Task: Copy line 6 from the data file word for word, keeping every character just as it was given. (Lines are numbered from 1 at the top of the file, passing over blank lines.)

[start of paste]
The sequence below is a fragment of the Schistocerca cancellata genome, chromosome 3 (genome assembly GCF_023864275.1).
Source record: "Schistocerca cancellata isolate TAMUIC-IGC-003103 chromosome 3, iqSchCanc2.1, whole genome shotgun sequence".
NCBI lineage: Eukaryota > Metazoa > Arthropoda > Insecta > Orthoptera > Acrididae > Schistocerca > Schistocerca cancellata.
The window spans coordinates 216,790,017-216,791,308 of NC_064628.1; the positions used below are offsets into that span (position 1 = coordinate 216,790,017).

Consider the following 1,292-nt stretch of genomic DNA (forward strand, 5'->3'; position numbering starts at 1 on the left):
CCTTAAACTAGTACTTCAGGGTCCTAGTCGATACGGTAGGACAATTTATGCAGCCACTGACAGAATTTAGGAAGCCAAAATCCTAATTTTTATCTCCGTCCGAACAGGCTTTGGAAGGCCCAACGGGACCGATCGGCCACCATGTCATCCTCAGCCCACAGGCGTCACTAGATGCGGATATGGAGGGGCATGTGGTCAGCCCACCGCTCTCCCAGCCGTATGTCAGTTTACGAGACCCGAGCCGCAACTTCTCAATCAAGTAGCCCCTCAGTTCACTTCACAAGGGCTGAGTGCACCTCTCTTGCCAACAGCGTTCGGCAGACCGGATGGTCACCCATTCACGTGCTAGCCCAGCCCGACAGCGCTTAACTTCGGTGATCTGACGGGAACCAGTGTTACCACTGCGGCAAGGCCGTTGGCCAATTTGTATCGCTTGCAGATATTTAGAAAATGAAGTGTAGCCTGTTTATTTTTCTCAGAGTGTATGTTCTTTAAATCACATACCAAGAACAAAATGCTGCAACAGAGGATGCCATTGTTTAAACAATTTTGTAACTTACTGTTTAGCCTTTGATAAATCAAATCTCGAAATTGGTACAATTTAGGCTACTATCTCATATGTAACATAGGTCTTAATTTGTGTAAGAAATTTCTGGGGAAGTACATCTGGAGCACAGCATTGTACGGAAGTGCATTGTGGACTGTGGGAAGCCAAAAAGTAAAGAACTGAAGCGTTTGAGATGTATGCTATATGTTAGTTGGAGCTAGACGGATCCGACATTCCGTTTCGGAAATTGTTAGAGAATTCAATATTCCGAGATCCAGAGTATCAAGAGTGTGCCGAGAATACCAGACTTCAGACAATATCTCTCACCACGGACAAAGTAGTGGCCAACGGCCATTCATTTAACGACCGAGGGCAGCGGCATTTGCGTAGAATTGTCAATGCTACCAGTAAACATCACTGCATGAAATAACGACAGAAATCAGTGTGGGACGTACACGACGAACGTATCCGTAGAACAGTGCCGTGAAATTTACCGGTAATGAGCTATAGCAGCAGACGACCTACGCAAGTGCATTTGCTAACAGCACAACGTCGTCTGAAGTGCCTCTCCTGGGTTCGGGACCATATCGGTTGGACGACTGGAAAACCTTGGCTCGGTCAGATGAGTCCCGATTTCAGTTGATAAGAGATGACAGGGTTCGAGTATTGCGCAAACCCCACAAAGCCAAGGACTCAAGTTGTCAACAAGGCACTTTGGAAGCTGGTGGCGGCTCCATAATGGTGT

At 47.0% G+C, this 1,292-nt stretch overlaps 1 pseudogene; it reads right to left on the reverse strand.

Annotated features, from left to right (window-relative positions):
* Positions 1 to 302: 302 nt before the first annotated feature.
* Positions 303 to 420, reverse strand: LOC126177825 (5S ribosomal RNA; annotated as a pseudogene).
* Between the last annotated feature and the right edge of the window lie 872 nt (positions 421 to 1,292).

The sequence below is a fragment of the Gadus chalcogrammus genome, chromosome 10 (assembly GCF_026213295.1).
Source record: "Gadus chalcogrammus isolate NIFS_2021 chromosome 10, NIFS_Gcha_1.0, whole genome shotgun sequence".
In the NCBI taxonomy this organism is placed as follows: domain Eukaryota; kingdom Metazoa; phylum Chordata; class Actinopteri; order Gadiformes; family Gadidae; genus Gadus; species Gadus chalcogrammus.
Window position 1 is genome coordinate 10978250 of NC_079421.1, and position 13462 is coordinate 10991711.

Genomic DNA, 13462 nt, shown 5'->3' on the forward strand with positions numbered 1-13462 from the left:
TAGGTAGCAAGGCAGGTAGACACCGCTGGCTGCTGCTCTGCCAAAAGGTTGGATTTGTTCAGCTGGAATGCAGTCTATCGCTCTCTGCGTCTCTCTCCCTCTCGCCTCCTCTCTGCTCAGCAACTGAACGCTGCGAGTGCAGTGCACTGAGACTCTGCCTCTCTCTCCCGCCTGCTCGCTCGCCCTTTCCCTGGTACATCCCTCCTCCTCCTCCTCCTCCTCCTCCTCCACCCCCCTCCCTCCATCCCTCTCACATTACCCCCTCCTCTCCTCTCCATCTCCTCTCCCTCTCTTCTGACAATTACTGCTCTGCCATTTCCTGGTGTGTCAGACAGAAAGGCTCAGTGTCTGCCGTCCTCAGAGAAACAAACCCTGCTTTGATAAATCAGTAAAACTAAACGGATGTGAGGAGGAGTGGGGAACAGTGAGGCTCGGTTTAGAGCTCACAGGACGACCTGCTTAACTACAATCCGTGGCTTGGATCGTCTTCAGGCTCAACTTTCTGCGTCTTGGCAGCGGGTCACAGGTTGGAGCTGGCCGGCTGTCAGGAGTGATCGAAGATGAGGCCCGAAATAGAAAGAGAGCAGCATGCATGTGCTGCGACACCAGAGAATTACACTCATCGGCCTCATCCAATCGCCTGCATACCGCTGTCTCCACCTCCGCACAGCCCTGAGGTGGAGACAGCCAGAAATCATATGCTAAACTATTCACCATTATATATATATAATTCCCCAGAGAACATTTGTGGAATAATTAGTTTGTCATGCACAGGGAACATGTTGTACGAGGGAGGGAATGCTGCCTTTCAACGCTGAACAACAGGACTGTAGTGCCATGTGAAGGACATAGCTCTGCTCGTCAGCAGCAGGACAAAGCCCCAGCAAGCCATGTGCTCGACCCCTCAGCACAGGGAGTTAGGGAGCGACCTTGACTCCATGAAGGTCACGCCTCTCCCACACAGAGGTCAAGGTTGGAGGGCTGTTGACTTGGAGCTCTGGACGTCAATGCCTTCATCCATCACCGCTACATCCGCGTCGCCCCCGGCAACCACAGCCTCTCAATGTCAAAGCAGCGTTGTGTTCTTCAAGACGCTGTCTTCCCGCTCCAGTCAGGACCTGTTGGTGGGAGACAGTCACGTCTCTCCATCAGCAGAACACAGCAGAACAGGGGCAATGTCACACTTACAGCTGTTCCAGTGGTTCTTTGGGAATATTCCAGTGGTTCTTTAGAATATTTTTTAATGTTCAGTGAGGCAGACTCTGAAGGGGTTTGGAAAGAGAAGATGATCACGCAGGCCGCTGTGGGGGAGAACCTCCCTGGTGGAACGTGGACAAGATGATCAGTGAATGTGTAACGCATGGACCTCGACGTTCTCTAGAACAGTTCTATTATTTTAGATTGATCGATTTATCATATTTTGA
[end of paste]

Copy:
CCTTAAACTAGTACTTCAGGGTCCTAGTCGATACGGTAGGACAATTTATGCAGCCACTGACAGAATTTAGGAAGCCAAAATCCTAATTTTTATCTCCGTCCGAACAGGCTTTGGAAGGCCCAACGGGACCGATCGGCCACCATGTCATCCTCAGCCCACAGGCGTCACTAGATGCGGATATGGAGGGGCATGTGGTCAGCCCACCGCTCTCCCAGCCGTATGTCAGTTTACGAGACCCGAGCCGCAACTTCTCAATCAAGTAGCCCCTCAGTTCACTTCACAAGGGCTGAGTGCACCTCTCTTGCCAACAGCGTTCGGCAGACCGGATGGTCACCCATTCACGTGCTAGCCCAGCCCGACAGCGCTTAACTTCGGTGATCTGACGGGAACCAGTGTTACCACTGCGGCAAGGCCGTTGGCCAATTTGTATCGCTTGCAGATATTTAGAAAATGAAGTGTAGCCTGTTTATTTTTCTCAGAGTGTATGTTCTTTAAATCACATACCAAGAACAAAATGCTGCAACAGAGGATGCCATTGTTTAAACAATTTTGTAACTTACTGTTTAGCCTTTGATAAATCAAATCTCGAAATTGGTACAATTTAGGCTACTATCTCATATGTAACATAGGTCTTAATTTGTGTAAGAAATTTCTGGGGAAGTACATCTGGAGCACAGCATTGTACGGAAGTGCATTGTGGACTGTGGGAAGCCAAAAAGTAAAGAACTGAAGCGTTTGAGATGTATGCTATATGTTAGTTGGAGCTAGACGGATCCGACATTCCGTTTCGGAAATTGTTAGAGAATTCAATATTCCGAGATCCAGAGTATCAAGAGTGTGCCGAGAATACCAGACTTCAGACAATATCTCTCACCACGGACAAAGTAGTGGCCAACGGCCATTCATTTAACGACCGAGGGCAGCGGCATTTGCGTAGAATTGTCAATGCTACCAGTAAACATCACTGCATGAAATAACGACAGAAATCAGTGTGGGACGTACACGACGAACGTATCCGTAGAACAGTGCCGTGAAATTTACCGGTAATGAGCTATAGCAGCAGACGACCTACGCAAGTGCATTTGCTAACAGCACAACGTCGTCTGAAGTGCCTCTCCTGGGTTCGGGACCATATCGGTTGGACGACTGGAAAACCTTGGCTCGGTCAGATGAGTCCCGATTTCAGTTGATAAGAGATGACAGGGTTCGAGTATTGCGCAAACCCCACAAAGCCAAGGACTCAAGTTGTCAACAAGGCACTTTGGAAGCTGGTGGCGGCTCCATAATGGTGT